29 June 2011

Song of myself, 8

My children have me thinking about Whitman. Love how he makes this work, how he gets to 'The suicide sprawls' and manages to maintain the balance. Golf clap: I rejoice with you, Walt.
8

The little one sleeps in its cradle;
I lift the gauze, and look a long time, and silently brush away flies with my hand.

The youngster and the red-faced girl turn aside up the bushy hill;
I peeringly view them from the top.

The suicide sprawls on the bloody floor of the bed-room;
I witness the corpse with its dabbled hair—I note where the pistol has fallen.

The blab of the pave, the tires of carts, sluff of boot-soles, talk of the promenaders;
The heavy omnibus, the driver with his interrogating thumb, the clank of the shod horses on the granite floor;
The snow-sleighs, the clinking, shouted jokes, pelts of snowballs;
The hurrahs for popular favorites, the fury of rous’d mobs;
The flap of the curtain’d litter, a sick man inside, borne to the hospital;
The meeting of enemies, the sudden oath, the blows and fall;
The excited crowd, the policeman with his star, quickly working his passage to the centre of the crowd;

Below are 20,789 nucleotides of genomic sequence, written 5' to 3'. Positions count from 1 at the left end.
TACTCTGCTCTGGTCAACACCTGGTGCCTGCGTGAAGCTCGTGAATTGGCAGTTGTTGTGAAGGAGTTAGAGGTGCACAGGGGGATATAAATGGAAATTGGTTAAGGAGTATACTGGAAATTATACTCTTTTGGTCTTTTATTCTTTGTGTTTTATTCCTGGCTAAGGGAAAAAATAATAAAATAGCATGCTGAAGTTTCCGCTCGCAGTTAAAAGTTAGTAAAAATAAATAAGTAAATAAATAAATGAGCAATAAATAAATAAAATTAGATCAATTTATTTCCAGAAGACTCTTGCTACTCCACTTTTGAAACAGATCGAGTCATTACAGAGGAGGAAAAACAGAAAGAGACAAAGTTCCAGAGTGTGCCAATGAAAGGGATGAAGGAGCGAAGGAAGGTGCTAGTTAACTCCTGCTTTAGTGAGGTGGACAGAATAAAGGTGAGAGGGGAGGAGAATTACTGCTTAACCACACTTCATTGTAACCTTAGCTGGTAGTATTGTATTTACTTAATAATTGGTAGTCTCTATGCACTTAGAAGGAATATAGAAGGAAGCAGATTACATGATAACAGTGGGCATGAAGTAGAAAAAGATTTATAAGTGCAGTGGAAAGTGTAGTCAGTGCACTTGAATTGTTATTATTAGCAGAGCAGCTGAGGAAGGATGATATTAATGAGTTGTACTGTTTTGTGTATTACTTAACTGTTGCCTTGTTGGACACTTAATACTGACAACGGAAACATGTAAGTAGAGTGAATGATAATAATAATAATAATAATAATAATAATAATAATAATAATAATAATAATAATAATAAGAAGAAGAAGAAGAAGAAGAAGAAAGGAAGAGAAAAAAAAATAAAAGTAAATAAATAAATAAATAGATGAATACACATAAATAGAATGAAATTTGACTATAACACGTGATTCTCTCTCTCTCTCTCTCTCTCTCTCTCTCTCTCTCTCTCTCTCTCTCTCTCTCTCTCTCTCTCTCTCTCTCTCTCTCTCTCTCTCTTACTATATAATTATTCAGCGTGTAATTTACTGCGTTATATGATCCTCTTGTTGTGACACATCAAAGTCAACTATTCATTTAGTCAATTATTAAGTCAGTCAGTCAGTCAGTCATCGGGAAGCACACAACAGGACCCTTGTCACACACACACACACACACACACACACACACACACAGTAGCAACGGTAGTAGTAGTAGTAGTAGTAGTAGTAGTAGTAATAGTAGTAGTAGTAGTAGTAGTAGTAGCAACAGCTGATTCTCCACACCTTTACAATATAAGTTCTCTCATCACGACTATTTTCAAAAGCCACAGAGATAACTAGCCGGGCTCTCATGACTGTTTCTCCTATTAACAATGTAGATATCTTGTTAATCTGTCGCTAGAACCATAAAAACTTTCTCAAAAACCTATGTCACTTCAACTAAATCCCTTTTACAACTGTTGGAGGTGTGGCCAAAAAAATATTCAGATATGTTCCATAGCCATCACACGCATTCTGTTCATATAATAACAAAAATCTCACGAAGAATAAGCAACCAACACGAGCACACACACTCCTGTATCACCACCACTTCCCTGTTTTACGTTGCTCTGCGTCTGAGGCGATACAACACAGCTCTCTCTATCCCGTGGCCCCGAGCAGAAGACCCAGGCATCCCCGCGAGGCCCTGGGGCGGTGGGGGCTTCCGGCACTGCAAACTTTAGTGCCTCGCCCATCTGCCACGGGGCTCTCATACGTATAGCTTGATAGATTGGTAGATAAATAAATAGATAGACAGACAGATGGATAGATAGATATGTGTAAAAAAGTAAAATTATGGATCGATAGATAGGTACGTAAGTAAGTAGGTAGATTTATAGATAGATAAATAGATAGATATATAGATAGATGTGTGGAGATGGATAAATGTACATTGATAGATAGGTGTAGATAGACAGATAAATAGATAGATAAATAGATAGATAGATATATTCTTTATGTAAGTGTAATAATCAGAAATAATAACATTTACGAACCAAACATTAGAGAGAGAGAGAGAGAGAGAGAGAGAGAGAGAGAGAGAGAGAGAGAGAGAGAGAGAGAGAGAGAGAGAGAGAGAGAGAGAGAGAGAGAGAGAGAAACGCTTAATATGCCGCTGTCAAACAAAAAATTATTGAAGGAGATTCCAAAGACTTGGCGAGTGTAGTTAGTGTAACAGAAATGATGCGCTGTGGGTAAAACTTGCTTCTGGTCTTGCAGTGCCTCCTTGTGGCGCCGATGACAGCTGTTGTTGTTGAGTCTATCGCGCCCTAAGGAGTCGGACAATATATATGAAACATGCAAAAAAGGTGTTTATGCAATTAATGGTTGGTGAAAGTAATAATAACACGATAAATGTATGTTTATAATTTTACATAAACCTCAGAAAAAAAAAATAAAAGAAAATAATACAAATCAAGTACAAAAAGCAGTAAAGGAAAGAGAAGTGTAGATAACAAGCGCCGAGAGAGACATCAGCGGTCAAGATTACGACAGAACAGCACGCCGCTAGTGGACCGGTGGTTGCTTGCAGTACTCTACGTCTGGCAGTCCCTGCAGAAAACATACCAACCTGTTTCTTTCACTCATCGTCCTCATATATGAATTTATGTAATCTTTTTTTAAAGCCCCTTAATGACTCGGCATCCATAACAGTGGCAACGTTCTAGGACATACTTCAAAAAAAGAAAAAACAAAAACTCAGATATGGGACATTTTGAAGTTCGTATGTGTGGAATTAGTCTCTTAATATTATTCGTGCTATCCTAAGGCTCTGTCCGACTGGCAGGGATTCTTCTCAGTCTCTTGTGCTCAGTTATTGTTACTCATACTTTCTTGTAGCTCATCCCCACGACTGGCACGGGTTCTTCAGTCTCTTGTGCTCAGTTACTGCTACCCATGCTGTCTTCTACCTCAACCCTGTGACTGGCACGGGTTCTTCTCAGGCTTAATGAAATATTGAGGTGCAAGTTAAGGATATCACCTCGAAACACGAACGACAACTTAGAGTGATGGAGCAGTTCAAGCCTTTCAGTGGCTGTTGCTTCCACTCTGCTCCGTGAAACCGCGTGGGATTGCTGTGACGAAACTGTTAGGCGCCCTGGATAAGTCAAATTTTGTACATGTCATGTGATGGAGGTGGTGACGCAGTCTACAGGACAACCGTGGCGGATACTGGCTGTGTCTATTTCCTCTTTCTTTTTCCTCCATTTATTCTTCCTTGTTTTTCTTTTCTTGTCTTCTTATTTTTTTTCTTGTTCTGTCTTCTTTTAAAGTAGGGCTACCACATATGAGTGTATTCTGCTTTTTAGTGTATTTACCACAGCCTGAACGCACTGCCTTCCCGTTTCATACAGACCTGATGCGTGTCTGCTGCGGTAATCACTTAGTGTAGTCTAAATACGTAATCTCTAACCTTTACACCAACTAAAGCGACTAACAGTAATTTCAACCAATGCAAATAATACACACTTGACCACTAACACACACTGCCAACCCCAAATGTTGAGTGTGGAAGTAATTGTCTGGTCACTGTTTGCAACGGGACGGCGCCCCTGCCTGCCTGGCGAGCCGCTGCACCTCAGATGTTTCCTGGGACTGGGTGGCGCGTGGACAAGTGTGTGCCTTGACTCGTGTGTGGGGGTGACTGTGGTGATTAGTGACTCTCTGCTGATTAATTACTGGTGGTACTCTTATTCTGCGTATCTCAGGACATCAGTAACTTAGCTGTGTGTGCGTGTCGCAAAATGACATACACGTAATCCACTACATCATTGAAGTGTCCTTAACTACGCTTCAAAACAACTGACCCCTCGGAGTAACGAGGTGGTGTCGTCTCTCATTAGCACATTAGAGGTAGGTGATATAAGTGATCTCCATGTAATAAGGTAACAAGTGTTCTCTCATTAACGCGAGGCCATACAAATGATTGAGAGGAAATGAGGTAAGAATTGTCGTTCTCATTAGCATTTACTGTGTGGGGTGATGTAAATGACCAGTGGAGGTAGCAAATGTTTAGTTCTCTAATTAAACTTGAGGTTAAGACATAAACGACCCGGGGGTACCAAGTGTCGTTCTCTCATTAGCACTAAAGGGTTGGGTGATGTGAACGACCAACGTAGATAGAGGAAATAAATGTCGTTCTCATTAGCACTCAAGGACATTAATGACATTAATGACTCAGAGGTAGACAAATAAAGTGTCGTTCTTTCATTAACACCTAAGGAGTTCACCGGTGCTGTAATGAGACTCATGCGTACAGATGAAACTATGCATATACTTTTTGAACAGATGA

The impassive stones that receive and return so many echoes;
What groans of over-fed or half-starv’d who fall sun-struck, or in fits;
What exclamations of women taken suddenly, who hurry home and give birth to babes;
What living and buried speech is always vibrating here—what howls restrain’d by decorum;
Arrests of criminals, slights, adulterous offers made, acceptances, rejections with convex lips;
I mind them or the show or resonance of them—I come, and I depart.
If you, like me, are interested in how Leaves of Grass changed over the years, note how Walt edited this line in deathbed version:
The blab of the pave, tires of carts, sluff of boot-soles, talk of the promenaders
Interesting that he needed to get rid of that 'the'. I want to get an MA in Leaves of Grass Comparative Studies. This degree should exist if it doesn't already...
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